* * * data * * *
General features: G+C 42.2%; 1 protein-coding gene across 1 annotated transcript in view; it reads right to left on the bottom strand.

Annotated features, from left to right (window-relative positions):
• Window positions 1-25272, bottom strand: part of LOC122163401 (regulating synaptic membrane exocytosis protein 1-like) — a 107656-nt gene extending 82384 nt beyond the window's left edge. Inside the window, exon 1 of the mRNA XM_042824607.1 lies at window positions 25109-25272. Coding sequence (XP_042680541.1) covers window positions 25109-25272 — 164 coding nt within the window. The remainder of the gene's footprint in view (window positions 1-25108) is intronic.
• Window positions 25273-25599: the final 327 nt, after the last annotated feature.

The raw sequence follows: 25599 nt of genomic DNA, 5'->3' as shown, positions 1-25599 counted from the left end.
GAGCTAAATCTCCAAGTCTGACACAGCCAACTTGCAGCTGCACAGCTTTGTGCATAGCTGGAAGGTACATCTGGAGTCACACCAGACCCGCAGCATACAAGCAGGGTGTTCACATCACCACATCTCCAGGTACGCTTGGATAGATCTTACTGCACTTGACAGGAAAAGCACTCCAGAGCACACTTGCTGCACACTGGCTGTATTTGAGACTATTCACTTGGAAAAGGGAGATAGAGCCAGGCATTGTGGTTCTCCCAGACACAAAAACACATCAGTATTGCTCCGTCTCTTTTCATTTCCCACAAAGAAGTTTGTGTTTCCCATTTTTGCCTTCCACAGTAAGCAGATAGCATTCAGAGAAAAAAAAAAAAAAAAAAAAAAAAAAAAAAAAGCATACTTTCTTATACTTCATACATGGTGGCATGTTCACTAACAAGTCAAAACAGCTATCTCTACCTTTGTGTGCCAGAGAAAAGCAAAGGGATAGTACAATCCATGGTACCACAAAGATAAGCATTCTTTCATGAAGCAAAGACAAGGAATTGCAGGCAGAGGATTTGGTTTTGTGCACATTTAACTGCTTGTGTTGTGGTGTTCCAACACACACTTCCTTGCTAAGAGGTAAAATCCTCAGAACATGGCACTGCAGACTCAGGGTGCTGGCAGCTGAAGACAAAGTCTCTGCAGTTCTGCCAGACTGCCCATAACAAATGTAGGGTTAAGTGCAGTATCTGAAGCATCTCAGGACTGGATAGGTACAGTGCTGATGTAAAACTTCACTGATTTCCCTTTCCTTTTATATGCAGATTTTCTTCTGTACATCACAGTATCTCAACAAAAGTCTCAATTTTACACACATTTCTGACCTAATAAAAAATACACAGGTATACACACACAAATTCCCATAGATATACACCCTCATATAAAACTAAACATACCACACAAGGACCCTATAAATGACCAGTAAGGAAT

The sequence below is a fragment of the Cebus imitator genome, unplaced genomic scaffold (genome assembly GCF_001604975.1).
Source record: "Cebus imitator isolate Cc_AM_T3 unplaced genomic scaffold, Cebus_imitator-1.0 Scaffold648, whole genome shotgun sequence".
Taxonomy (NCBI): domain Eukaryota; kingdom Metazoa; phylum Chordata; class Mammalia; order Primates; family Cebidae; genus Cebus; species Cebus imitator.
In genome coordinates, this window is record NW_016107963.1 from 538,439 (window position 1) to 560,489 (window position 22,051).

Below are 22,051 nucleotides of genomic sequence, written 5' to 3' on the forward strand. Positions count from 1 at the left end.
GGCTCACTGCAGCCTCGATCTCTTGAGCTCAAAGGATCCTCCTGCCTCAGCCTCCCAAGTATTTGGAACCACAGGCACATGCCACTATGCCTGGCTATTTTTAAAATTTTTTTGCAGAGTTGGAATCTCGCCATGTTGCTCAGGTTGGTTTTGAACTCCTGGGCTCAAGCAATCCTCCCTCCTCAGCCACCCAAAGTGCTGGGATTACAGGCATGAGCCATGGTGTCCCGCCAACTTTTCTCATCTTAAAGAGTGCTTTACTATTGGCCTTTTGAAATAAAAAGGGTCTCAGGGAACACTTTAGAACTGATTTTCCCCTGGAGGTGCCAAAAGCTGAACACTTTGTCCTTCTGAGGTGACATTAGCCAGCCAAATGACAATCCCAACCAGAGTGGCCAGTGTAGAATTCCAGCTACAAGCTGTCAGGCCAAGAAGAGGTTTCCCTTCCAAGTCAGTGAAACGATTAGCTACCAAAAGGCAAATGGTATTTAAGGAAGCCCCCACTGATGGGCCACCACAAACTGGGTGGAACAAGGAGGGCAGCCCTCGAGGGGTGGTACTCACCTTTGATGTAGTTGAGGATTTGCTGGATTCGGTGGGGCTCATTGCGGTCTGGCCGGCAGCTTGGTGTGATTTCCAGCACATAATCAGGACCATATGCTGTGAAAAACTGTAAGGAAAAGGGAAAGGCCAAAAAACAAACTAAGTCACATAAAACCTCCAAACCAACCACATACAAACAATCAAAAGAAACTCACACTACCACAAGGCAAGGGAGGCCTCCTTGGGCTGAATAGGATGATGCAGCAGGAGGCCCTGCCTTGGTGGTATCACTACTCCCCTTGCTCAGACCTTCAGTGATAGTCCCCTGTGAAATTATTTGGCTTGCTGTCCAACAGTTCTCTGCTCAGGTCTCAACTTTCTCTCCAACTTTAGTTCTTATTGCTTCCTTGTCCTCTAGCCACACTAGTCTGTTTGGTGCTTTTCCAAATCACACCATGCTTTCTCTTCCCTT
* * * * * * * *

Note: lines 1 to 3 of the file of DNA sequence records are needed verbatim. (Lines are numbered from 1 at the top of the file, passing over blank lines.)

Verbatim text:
General features: G+C 42.2%; 1 protein-coding gene across 1 annotated transcript in view; it reads right to left on the bottom strand.

Annotated features, from left to right (window-relative positions):
• Window positions 1-25272, bottom strand: part of LOC122163401 (regulating synaptic membrane exocytosis protein 1-like) — a 107656-nt gene extending 82384 nt beyond the window's left edge. Inside the window, exon 1 of the mRNA XM_042824607.1 lies at window positions 25109-25272. Coding sequence (XP_042680541.1) covers window positions 25109-25272 — 164 coding nt within the window. The remainder of the gene's footprint in view (window positions 1-25108) is intronic.